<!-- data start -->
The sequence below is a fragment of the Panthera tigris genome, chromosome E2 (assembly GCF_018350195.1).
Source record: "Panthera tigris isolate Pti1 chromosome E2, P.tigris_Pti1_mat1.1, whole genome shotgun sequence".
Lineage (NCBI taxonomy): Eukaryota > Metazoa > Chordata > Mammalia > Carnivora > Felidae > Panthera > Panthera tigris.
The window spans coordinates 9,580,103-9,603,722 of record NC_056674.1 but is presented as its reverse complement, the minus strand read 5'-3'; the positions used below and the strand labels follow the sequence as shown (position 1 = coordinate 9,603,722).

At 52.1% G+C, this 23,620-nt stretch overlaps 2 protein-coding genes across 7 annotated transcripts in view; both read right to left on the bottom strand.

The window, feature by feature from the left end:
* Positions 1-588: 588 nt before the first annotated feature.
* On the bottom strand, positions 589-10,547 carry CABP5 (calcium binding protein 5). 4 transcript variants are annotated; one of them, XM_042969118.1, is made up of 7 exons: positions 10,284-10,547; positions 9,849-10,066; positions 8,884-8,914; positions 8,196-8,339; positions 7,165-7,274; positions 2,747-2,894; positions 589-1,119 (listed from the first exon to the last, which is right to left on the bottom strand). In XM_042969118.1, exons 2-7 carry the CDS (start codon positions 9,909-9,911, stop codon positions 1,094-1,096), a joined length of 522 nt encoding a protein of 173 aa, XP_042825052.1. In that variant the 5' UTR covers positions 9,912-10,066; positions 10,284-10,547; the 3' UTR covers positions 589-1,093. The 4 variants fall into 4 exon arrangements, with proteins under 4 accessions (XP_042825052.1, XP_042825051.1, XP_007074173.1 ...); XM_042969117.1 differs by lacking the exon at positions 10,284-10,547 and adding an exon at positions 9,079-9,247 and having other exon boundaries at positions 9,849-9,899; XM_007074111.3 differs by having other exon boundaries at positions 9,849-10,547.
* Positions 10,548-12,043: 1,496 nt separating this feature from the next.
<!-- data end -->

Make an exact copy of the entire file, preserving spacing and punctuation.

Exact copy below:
The sequence below is a fragment of the Panthera tigris genome, chromosome E2 (assembly GCF_018350195.1).
Source record: "Panthera tigris isolate Pti1 chromosome E2, P.tigris_Pti1_mat1.1, whole genome shotgun sequence".
Lineage (NCBI taxonomy): Eukaryota > Metazoa > Chordata > Mammalia > Carnivora > Felidae > Panthera > Panthera tigris.
The window spans coordinates 9,580,103-9,603,722 of record NC_056674.1 but is presented as its reverse complement, the minus strand read 5'-3'; the positions used below and the strand labels follow the sequence as shown (position 1 = coordinate 9,603,722).

At 52.1% G+C, this 23,620-nt stretch overlaps 2 protein-coding genes across 7 annotated transcripts in view; both read right to left on the bottom strand.

The window, feature by feature from the left end:
* Positions 1-588: 588 nt before the first annotated feature.
* On the bottom strand, positions 589-10,547 carry CABP5 (calcium binding protein 5). 4 transcript variants are annotated; one of them, XM_042969118.1, is made up of 7 exons: positions 10,284-10,547; positions 9,849-10,066; positions 8,884-8,914; positions 8,196-8,339; positions 7,165-7,274; positions 2,747-2,894; positions 589-1,119 (listed from the first exon to the last, which is right to left on the bottom strand). In XM_042969118.1, exons 2-7 carry the CDS (start codon positions 9,909-9,911, stop codon positions 1,094-1,096), a joined length of 522 nt encoding a protein of 173 aa, XP_042825052.1. In that variant the 5' UTR covers positions 9,912-10,066; positions 10,284-10,547; the 3' UTR covers positions 589-1,093. The 4 variants fall into 4 exon arrangements, with proteins under 4 accessions (XP_042825052.1, XP_042825051.1, XP_007074173.1 ...); XM_042969117.1 differs by lacking the exon at positions 10,284-10,547 and adding an exon at positions 9,079-9,247 and having other exon boundaries at positions 9,849-9,899; XM_007074111.3 differs by having other exon boundaries at positions 9,849-10,547.
* Positions 10,548-12,043: 1,496 nt separating this feature from the next.